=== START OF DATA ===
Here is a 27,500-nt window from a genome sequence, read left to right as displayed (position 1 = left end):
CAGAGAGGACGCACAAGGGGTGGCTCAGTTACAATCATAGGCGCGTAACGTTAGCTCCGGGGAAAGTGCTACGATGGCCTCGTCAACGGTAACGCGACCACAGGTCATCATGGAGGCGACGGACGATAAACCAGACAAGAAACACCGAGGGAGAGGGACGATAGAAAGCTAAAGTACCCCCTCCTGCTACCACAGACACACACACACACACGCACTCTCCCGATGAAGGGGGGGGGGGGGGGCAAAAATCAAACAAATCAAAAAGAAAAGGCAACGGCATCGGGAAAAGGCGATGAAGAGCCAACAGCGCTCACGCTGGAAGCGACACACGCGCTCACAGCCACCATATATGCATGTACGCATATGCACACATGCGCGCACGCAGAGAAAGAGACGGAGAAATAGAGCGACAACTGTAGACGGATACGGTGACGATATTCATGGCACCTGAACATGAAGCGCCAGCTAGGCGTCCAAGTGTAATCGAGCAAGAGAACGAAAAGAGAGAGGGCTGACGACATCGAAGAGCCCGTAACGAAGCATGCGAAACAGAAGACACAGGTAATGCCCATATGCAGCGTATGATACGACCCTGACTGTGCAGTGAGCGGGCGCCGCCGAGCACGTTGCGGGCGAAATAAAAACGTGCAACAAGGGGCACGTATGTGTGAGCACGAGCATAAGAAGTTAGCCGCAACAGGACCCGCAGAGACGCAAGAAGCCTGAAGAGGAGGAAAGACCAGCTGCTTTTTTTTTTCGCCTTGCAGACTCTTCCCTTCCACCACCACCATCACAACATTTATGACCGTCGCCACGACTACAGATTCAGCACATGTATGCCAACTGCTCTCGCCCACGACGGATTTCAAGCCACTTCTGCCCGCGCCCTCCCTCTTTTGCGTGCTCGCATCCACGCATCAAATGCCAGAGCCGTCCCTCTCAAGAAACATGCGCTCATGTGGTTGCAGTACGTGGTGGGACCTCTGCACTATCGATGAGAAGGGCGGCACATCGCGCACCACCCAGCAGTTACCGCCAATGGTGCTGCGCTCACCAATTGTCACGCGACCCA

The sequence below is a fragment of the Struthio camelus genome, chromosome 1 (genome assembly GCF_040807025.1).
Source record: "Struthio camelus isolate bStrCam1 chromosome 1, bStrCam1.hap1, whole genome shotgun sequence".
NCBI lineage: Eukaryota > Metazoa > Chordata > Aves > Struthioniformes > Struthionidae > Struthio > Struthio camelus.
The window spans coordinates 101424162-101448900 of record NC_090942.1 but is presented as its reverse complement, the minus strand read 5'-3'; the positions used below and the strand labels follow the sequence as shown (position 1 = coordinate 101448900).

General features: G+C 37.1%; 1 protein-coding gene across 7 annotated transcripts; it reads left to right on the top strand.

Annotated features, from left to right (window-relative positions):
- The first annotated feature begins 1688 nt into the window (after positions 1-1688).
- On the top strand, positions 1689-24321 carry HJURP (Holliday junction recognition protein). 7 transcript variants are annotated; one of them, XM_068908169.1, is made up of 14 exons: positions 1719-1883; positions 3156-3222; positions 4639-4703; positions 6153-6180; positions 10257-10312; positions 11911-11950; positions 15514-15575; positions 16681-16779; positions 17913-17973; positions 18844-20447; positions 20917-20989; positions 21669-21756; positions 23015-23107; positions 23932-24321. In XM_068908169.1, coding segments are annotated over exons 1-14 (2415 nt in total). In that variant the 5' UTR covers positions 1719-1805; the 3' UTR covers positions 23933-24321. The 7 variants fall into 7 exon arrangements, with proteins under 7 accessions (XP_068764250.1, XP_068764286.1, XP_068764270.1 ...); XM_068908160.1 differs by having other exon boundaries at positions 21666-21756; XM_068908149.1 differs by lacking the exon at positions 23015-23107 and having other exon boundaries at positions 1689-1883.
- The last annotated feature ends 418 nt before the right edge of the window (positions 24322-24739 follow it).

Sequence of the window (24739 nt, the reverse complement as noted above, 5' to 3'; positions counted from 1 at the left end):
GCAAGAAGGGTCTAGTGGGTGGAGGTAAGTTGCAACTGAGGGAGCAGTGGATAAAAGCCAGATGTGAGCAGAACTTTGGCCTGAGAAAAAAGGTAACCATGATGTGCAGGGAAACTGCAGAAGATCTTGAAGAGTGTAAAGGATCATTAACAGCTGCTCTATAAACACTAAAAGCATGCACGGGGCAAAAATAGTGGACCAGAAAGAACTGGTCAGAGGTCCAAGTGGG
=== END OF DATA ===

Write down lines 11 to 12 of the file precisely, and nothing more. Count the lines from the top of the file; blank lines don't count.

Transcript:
- The last annotated feature ends 418 nt before the right edge of the window (positions 24322-24739 follow it).

Sequence of the window (24739 nt, the reverse complement as noted above, 5' to 3'; positions counted from 1 at the left end):